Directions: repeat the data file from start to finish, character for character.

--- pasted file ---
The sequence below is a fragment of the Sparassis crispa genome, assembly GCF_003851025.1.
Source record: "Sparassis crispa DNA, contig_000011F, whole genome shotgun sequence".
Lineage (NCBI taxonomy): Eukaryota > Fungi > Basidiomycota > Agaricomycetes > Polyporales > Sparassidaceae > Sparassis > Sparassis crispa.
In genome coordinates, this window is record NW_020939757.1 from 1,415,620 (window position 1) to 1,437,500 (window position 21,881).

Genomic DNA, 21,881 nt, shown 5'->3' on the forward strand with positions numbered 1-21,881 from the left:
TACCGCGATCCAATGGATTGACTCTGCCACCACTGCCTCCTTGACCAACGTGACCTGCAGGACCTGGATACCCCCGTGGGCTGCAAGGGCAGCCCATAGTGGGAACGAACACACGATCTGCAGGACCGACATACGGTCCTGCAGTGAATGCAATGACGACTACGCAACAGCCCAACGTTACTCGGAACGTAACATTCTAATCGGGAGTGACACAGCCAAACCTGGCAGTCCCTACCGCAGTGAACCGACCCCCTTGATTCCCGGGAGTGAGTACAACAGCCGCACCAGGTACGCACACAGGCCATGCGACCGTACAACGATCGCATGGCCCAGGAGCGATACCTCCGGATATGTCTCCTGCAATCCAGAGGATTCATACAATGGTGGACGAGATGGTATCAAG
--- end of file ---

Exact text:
The sequence below is a fragment of the Sparassis crispa genome, assembly GCF_003851025.1.
Source record: "Sparassis crispa DNA, contig_000011F, whole genome shotgun sequence".
Lineage (NCBI taxonomy): Eukaryota > Fungi > Basidiomycota > Agaricomycetes > Polyporales > Sparassidaceae > Sparassis > Sparassis crispa.
In genome coordinates, this window is record NW_020939757.1 from 1,415,620 (window position 1) to 1,437,500 (window position 21,881).

Genomic DNA, 21,881 nt, shown 5'->3' on the forward strand with positions numbered 1-21,881 from the left:
TACCGCGATCCAATGGATTGACTCTGCCACCACTGCCTCCTTGACCAACGTGACCTGCAGGACCTGGATACCCCCGTGGGCTGCAAGGGCAGCCCATAGTGGGAACGAACACACGATCTGCAGGACCGACATACGGTCCTGCAGTGAATGCAATGACGACTACGCAACAGCCCAACGTTACTCGGAACGTAACATTCTAATCGGGAGTGACACAGCCAAACCTGGCAGTCCCTACCGCAGTGAACCGACCCCCTTGATTCCCGGGAGTGAGTACAACAGCCGCACCAGGTACGCACACAGGCCATGCGACCGTACAACGATCGCATGGCCCAGGAGCGATACCTCCGGATATGTCTCCTGCAATCCAGAGGATTCATACAATGGTGGACGAGATGGTATCAAG